Insight: One of the best reasons to “bother” meditating

insight - woman staring at her reflection a window

The insights I mentioned an an earlier excerpt might be the best reasons to bother adding meditation to your movement.

When I began to slow jog in middle age, running quickly became my go-to mood lifter. But soon after I’d started to run, a doctor told me I shouldn’t
because of a congenital defect in my ankle. With his words, my depression began to return.

I was fortunate to have both a meditation practice and a good psychiatrist.

The insight gained from meditation (“Um, wait…I’m already running, and my ankle is okay”) and my psychiatrist’s inquiry (Who is that guy anyway?)
gave me the courage to question the doctor and find out for myself if what he said was true. (Spoiler alert: It wasn’t.) A decade later, I gratefully continue to use movement meditation as part of my mental health tool kit.

When we meditate, these insights become common. They could be as simple as “Oh! Now, I understand why that piece of the shelf doesn’t fit,” or
as complex as, “Wow! I just experienced a hit of oneness. This is so cool!”

Insights can be about relationships or humanity or your whole purpose for being. Each is as important as the next. Later, I will talk more about what to do with insights, especially the big ones that might change your life’s direction.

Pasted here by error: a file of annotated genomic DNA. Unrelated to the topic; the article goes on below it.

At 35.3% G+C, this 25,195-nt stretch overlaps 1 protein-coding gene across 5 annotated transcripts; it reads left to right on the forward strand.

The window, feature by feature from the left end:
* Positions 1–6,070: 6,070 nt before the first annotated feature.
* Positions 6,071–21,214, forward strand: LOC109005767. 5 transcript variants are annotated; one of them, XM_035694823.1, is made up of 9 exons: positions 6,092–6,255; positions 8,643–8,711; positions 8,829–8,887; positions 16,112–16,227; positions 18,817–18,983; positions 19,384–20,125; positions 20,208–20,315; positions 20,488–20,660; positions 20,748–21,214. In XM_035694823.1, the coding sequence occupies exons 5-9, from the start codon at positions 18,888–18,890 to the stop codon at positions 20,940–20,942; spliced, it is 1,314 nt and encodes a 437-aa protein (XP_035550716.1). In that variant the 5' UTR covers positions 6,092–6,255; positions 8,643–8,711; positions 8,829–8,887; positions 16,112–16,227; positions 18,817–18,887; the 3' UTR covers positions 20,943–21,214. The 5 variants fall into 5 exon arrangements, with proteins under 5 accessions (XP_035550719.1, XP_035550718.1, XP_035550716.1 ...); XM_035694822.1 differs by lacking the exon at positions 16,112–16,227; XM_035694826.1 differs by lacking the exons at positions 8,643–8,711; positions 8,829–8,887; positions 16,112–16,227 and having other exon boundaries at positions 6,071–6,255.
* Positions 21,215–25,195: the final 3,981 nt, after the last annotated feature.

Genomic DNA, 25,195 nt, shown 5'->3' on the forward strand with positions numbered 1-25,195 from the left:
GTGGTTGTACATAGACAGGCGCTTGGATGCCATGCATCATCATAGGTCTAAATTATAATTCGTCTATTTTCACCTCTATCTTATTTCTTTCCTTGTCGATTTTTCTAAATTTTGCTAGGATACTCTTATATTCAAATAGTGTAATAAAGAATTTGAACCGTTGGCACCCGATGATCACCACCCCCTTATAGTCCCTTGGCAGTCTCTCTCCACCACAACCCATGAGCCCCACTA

Insight can arise as a thought or a body sensation, such as a deep knowing in your gut. These insights, especially ones that change a perspective or inform you, provide another powerful reason to meditate. They differ from thinking about something. It’s the same mechanism at work when you get your best ideas in the shower, right before you fall asleep, or when you first wake in the morning. Something pops in. It’s a bit of an aha moment.

As a writer, I welcome this part of the creative process. I trust that letting go of a problem and heading out for a walk or run might bring a solution
my logical mind couldn’t find. Of course, there is a time and place to think, analyze, and strategize. But meditation is a time to let all of that go. It  offers a technique to encourage those openings, creating conditions that allow insights to happen naturally, in their own time, even while we’re  moving.

This excerpt is from Make Every Move a Meditation by Nita Sweeney which is available now through Amazon and Mango Media.